We complained about the omission to ITV News, encouraged our followers to do the same, and directly tweeted their international editor – all of which eventually resulted in the addition of the following new sentence to the article.
Though we never heard back from Guardian editors, the journalist, to her credit, did eventually respond to apologise, and informed us that the sentence would be corrected.
In comparisons to other British media outlets, The Times is normally one of the more reasonable and thoughtful news outlets in their coverage of the Israel-Palestinian issue and antisemitism in the UK, a fact that makes their glorification of a pro-violence, antisemitic teen especially perplexing.
After ten years, we remain dedicated to promoting accurate coverage of Israel, and to combating antisemitic narratives and tropes which often accompany reports compromised by anti-Israel bias.
In June, journalist Melanie Phillips and former Israeli MK Einat Wilf participated in an Intelligence Squared debate in London in which proposed the motion “Anti-Zionism is antisemitism” before a largely anti-Israel audience. They were opposed by academic Illan Pappé and journalist Mehdi Hasan.
In 2017 the BBC expanded its links with the news agency AFP as part of its newsgathering process. Unlike many other media outlets – including the corporation’s preferred paper the Guardian – […]
The Guardian review suggests there’s little self-criticism or reflection on display from these Palestinian writers – no evidence of stories in the anthology premised on the view that Palestinians are masters their own fate, that a distopian future is not pre-ordained and that better Palestinian decisions in 2019 will likely result in better outcomes in 2048.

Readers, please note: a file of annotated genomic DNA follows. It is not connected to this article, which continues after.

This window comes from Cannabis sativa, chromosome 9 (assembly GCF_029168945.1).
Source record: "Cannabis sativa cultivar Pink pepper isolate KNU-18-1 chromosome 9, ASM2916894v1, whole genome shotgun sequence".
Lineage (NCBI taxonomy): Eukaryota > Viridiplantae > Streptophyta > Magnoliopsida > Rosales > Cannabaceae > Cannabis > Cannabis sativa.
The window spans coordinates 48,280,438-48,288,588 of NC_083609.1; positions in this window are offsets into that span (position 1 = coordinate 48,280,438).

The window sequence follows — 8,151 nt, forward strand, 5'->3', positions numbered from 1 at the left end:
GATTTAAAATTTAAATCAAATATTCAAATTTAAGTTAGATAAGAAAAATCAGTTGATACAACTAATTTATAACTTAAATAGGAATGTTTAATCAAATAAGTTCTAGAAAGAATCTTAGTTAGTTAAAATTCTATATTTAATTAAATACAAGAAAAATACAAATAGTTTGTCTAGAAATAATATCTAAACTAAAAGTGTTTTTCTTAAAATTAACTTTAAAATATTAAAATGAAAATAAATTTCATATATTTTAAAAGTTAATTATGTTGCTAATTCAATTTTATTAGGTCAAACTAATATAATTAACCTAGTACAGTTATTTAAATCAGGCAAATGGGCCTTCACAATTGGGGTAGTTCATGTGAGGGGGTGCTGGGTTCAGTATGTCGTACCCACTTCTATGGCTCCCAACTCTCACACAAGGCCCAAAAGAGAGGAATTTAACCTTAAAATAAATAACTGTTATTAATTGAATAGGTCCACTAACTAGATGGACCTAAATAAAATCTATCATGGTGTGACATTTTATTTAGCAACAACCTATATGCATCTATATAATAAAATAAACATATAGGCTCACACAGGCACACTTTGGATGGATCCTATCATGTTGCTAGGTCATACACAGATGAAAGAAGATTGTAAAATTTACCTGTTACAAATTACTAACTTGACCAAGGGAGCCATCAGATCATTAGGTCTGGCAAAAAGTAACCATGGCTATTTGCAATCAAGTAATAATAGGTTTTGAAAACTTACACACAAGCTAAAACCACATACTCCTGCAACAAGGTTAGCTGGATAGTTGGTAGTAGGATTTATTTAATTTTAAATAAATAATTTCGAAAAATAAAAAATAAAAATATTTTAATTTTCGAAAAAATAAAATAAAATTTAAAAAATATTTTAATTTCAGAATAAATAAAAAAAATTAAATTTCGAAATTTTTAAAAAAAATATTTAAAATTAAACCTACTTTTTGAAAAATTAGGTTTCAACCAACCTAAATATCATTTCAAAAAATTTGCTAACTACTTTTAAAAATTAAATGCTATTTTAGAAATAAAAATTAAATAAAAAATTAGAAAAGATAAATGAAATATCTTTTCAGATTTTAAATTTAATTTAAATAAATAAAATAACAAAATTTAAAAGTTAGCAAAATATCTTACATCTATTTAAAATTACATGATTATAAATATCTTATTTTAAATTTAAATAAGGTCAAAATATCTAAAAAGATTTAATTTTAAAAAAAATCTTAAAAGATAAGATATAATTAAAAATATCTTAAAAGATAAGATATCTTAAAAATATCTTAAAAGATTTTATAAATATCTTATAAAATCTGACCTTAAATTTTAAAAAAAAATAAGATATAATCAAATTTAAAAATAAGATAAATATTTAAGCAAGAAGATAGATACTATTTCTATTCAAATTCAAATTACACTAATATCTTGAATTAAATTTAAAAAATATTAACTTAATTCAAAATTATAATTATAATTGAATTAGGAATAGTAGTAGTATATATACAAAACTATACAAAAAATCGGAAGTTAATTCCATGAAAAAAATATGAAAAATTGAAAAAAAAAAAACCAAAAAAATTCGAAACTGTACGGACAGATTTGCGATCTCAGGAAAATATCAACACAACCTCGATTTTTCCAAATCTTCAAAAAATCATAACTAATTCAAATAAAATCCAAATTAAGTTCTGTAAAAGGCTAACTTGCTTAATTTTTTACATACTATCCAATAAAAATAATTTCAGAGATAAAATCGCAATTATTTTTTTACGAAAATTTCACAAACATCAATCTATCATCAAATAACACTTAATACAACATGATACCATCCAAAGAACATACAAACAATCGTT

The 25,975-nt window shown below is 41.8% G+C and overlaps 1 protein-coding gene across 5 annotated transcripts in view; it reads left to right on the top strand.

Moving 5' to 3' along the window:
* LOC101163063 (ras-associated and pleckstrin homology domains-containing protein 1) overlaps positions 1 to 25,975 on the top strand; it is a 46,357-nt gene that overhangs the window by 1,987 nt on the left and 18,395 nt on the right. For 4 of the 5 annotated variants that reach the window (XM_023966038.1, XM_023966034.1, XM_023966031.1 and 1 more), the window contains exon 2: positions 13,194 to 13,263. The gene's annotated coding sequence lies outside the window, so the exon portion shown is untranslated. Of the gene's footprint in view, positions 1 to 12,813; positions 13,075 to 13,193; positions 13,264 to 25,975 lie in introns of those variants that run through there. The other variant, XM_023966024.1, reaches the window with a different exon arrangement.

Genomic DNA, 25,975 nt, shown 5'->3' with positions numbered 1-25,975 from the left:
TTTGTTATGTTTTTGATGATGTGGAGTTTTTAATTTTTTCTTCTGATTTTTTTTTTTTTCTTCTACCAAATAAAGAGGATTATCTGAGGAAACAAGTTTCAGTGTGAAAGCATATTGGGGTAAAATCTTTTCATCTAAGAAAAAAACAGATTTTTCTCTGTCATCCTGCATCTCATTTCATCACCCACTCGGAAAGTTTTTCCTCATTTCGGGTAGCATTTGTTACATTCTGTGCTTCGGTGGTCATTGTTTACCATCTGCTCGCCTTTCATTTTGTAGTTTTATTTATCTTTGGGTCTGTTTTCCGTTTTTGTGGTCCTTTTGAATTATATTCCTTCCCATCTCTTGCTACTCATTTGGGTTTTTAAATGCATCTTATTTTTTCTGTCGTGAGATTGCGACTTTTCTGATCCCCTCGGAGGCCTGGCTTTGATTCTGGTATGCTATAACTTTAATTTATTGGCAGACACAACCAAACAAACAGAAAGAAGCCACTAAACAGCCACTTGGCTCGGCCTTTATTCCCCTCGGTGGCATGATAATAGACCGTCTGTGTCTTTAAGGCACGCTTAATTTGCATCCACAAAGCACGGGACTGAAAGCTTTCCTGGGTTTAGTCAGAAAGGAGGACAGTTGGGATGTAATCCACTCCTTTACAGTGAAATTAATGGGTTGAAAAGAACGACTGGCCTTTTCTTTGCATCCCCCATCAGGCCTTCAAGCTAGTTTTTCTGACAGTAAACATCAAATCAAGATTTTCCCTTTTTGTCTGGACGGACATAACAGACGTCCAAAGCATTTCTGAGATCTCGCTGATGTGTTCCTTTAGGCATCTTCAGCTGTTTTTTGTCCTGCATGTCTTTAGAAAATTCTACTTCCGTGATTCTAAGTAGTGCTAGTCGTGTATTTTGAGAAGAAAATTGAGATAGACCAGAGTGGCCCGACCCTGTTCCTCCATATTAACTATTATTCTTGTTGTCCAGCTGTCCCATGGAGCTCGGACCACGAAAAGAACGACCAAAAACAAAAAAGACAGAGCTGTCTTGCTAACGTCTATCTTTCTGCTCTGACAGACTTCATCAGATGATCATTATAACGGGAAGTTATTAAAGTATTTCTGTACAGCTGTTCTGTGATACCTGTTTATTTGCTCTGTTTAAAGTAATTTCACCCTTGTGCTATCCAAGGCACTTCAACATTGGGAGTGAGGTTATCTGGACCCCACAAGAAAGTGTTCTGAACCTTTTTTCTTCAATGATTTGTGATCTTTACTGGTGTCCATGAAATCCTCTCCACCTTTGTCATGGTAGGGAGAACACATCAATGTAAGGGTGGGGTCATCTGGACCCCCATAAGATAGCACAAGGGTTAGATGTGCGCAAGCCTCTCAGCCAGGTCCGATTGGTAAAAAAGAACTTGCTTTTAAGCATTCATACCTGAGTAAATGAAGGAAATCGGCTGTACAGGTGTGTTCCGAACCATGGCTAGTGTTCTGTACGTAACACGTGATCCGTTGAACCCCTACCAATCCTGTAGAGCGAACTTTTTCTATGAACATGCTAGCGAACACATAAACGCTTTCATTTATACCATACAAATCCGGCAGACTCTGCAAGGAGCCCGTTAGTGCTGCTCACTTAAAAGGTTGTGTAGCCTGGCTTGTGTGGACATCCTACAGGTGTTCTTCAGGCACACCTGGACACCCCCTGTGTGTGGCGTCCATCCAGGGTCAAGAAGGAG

Called “No Room for anti-Semites, We’re Already Full,” the website provides “some basic tools to understand antisemitism so that we can hide it better.”
Ultimately, what Bell is doing is gas-lighting British Jews, dismissing their profound fears about the hatred directed to their community, and lending credibility to those bigots who view the entire row as a conspiracy to bring down their beloved leader.
The truncated quote significantly alters the true meaning and significance of the prime minister’s words, and thus fails to adhere to the Editors’ Code, which demands that newspapers avoid publishing inaccurate, misleading or distorted information.
Even by British media standards, this represents an egregious example of anti-Israel bias, as not a word in the report even alludes to Israel’s motivation for erecting the security barrier – the 2nd Intifada’s campaign of Palestinian suicide bombing that claimed the lives of hundreds of Israeli civilians in the early 2000s.
His email provides yet more evidence that, even by Guardian standards, Bell is an extremist in his hatred of Israel and what appears to be his utter contempt for the values and concerns of British Jews.